The Sept. 18 editorial “Tax Reform Distortions” was aptly titled, as it went quite far in distorting The Maine Heritage Policy Center’s opposition to the “Welcome Back Tax” created by the newly passed tax reform legislation, LD 1495. For starters, I agree with the sentiments expressed in the editorial’s final sentence: The current income tax rate is high and punitive to all Maine residents.
The tax burden in this state needs to be reduced and The Maine Heritage Policy Center has been saying so for years. So, to suggest that a research-based challenge to the legality of a new tax law is about denying a tax reduction to everyone in Maine is, to quote the editorial, “disingenuous at best.” Rather, the simple reason behind the constitutional challenge is that what is most important is having a state government that operates within the law of the land — the United States Constitution.
Simply put, the ends do not justify the means. Indeed, the Constitution creates limits to protect the few from oppression by the many. An illegal tax cannot be justified on the grounds that it burdens the few for the benefit of the many.
Make no mistake; this new law most certainly creates a tax increase for tens of thousands of nonresidents and new residents who earn income here in Maine. Under the new law, for example, a family of four with a household income of $40,000 will pay more than $2,000 in new taxes compared to the current law because they will not qualify for the new household tax credit, which replaces the current exemptions and deductions, itemized or standard. While a new or returning Maine family will avoid that tax increase after the first year, unless they leave, there are thousands of people who commute from out of state to work in Maine whose families will pay the tax increase every year they work and pay taxes in Maine. This is a tax increase.
The editorial dismissed The Maine Heritage Policy Center’s concerns by pointing out that there are other targeted tax credits on the books and concludes, therefore, that all targeted tax credits are constitutional. Alas, constitutional analysis is not so effortless an endeavor. Look at what happened in the town of Harrison. Back in the 1990s, two summer camps located there applied for a property tax exemption and were denied. While other summer camps received the exemption, the state law on the books at the time denied these camps the same tax exemption because the camps hosted campers that were predominantly nonresidents. Using the editor’s logic, this law would be constitutional. In reality, however, the camps challenged the law and the U.S. Supreme Court struck it down as unconstitutional.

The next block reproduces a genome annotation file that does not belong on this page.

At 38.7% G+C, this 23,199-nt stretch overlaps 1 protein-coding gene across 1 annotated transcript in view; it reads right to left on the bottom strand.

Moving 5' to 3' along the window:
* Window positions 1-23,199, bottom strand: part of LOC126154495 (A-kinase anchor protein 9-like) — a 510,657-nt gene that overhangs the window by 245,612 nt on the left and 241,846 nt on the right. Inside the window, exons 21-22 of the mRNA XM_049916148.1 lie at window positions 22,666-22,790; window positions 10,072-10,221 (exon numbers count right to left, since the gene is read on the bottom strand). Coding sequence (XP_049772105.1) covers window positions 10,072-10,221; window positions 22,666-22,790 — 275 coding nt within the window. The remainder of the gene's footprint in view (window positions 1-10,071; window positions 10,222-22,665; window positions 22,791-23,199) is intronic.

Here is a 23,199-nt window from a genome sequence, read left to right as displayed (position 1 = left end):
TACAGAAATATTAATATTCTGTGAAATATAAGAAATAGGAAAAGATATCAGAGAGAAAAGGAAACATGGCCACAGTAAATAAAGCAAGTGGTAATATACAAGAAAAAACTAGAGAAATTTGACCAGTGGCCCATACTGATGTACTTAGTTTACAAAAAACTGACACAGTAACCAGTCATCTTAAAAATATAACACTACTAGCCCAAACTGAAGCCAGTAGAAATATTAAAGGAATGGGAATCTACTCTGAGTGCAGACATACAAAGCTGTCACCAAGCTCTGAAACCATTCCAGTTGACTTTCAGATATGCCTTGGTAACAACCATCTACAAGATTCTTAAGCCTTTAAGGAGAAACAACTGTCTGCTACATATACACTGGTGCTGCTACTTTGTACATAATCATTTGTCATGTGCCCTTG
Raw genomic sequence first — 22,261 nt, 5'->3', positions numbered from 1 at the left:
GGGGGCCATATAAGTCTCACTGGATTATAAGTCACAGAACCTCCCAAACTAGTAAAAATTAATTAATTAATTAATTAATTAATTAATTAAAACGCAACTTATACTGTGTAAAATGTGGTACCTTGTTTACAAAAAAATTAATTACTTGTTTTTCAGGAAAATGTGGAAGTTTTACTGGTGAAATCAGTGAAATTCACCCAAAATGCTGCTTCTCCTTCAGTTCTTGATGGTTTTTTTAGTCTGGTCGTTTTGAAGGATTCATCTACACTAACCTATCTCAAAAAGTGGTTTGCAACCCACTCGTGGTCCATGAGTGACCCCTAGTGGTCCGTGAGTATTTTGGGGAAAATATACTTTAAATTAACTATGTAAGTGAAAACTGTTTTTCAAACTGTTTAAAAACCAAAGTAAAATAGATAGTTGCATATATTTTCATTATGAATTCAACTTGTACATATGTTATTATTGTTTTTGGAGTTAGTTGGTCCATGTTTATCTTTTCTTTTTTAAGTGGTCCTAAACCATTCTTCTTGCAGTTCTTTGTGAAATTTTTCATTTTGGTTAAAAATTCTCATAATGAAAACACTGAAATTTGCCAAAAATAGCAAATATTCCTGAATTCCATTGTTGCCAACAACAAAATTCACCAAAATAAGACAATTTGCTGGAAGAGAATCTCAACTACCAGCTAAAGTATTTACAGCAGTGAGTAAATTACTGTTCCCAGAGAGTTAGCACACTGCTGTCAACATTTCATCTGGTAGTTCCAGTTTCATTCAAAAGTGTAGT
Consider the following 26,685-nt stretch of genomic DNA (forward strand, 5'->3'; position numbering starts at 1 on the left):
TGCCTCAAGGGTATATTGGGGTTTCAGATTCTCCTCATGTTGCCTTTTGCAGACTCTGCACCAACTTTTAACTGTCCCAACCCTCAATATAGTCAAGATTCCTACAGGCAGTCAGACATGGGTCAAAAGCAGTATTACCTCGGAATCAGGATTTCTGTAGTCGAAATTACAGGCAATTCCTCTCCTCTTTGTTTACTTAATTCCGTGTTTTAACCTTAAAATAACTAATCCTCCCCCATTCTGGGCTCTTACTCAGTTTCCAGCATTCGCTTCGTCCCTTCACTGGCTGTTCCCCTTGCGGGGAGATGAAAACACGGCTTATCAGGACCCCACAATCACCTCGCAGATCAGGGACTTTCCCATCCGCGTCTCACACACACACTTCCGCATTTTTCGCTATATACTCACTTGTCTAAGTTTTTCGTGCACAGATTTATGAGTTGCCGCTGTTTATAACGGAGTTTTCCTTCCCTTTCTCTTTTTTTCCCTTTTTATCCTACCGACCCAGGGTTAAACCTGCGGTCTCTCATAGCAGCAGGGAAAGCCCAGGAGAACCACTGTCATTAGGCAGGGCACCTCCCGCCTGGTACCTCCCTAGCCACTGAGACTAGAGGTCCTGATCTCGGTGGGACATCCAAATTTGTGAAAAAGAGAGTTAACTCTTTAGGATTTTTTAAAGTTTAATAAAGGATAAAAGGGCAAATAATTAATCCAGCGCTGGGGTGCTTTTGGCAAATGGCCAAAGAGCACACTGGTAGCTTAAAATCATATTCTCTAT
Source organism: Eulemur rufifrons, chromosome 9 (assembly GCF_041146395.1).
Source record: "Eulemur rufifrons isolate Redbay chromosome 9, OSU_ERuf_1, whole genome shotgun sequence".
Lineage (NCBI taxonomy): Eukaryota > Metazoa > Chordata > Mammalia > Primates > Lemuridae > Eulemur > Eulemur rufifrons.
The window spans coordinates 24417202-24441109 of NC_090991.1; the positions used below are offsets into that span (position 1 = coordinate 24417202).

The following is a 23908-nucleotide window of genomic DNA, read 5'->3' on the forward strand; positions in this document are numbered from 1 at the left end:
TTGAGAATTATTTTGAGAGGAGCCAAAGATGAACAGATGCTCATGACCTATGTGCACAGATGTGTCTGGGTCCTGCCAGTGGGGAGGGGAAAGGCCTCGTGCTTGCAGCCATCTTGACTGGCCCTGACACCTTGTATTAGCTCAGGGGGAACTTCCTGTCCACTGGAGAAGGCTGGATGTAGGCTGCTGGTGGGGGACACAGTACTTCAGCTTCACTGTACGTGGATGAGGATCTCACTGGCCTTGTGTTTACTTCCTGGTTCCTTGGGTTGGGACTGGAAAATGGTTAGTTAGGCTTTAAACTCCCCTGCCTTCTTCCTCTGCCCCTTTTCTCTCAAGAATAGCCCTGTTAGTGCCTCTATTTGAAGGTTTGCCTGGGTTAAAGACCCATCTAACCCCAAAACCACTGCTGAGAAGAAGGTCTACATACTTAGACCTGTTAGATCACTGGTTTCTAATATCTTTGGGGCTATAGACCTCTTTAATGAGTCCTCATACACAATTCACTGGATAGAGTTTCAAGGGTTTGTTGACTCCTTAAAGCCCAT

That is just one local example of many, many attempts by states to create targeted taxes and targeted tax credits that were challenged and ruled to be unconstitutional. While some targeted taxes are constitutional, it does not follow that all targeted taxes are constitutional. Likewise, while some targeted taxes are unconstitutional, it does not follow that all targeted taxes are unconstitutional. The point being, from a constitutional perspective, there is a right way and a wrong way to create tax relief. Just because some do it the right way doesn’t mean they all do. Maine’s new tax reform legislation does it the wrong way.
From a policy perspective, there are aspects of the new tax reform legislation that move the state in the right direction. There are aspects that move the state in the wrong direction. However, when policy — be it good or bad — is implemented with legislation that does not conform to the requirements of the U.S. Constitution, then policy becomes a secondary issue. The rule of law trumps legislative policy decisions every time.
Arnold S. Clark is the director of the Center for Constitutional Law at The Maine Heritage Policy Center in Portland. He may be reached at aclark@MainePolicy.org.